After weeks of physical therapy, three visits to my primary care physician, and a round of steroid medication, I was finally sent for an MRI of my brain just to “rule out anything serious.” I was very nervous about the MRI because I live with a panic disorder and being trapped in that small tube for any length of time will inevitably trigger an attack. My husband was able to stand in the room with his hand on my ankle for reassurance as I kept telling myself that the MRI would be over soon and the images would confirm that there was nothing seriously wrong with me. I repeated this like a mantra: “It’s almost over. You’ll find out that nothing’s wrong. It’s almost over. You’ll find out that nothing’s wrong.”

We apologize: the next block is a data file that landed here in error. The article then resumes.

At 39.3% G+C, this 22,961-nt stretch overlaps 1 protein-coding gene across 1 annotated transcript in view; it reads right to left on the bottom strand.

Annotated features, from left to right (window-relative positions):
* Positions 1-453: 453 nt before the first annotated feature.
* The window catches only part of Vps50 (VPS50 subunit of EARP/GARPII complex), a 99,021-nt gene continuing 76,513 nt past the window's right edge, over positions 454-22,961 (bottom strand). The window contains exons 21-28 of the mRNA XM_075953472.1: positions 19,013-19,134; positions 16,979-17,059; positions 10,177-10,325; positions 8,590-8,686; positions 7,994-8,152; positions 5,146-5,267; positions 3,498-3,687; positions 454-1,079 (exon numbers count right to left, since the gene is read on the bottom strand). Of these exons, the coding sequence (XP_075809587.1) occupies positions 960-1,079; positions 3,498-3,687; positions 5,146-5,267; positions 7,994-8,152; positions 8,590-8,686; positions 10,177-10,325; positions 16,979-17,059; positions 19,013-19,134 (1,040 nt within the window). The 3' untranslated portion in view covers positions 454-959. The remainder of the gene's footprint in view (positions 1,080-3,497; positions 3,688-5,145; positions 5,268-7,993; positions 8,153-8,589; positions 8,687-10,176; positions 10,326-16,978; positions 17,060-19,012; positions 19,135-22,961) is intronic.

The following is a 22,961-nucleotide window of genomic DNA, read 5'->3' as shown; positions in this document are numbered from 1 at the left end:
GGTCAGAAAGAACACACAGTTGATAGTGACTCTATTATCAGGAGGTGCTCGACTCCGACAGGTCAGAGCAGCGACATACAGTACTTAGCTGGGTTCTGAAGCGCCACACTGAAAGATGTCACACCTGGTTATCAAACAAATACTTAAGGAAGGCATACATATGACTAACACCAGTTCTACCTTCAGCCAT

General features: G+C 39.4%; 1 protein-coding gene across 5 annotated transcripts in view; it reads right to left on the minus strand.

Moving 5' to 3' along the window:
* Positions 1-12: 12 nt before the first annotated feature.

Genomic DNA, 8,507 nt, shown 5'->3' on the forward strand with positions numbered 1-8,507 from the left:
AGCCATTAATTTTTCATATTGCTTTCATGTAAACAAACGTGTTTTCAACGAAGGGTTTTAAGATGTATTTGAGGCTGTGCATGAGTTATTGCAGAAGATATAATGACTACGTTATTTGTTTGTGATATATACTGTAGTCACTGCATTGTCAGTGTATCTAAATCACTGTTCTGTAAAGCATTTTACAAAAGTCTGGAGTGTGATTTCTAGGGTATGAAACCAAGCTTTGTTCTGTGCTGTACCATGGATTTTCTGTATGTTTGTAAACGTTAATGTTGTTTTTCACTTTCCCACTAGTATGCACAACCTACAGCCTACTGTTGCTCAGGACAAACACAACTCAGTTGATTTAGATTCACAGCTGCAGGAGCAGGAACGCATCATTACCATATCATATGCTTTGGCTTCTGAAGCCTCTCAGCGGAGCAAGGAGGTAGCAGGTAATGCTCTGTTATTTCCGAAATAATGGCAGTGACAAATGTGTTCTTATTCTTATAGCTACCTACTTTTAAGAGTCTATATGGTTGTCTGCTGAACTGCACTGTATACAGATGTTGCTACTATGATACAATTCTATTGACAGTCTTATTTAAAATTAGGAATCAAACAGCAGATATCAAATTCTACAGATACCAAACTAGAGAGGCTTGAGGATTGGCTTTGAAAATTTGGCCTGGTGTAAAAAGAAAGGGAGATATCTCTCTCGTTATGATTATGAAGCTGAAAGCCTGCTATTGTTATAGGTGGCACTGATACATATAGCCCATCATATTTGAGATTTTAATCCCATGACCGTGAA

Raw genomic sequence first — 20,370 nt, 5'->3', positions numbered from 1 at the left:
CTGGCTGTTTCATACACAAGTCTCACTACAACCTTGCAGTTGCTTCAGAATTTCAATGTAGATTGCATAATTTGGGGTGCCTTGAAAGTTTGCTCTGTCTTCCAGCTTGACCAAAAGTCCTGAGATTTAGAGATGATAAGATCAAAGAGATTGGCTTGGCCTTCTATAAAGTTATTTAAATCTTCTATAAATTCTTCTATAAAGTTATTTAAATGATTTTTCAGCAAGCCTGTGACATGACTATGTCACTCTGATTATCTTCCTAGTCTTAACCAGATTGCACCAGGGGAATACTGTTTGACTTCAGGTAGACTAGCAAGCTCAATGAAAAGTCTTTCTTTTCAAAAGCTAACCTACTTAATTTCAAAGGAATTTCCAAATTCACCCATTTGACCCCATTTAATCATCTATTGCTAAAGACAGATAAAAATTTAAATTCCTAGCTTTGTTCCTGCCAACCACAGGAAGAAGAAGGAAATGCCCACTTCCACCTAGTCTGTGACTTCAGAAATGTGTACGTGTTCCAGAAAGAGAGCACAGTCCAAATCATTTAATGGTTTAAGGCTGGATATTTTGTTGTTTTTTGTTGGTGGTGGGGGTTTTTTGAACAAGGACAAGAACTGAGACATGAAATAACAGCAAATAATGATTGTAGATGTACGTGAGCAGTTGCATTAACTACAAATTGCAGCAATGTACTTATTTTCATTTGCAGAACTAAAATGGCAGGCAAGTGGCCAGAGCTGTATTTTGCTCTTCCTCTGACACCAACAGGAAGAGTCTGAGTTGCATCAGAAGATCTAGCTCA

My husband and I had only driven about 10 miles away from the imaging clinic when I got a call asking us to turn around and return for more scans. By then I had been upright for too long so my brain felt like it was being ripped apart. I couldn’t handle it any longer, so as soon as the technician ushered us through the door, I pushed the patient chair out of my way and threw myself down on the floor of the neuroradiologist’s office. My pain completely overshadowed any embarrassment I might have felt from being sprawled out on the floor of a medical professional’s office as he was greeting us. When I apologized for having to lie down, the doctor’s response was, “Oh no, I would do exactly the same thing if I were you.” Then, he went into a detailed description of spontaneous intracranial hypotension caused by a cerebrospinal fluid (CSF) Leak.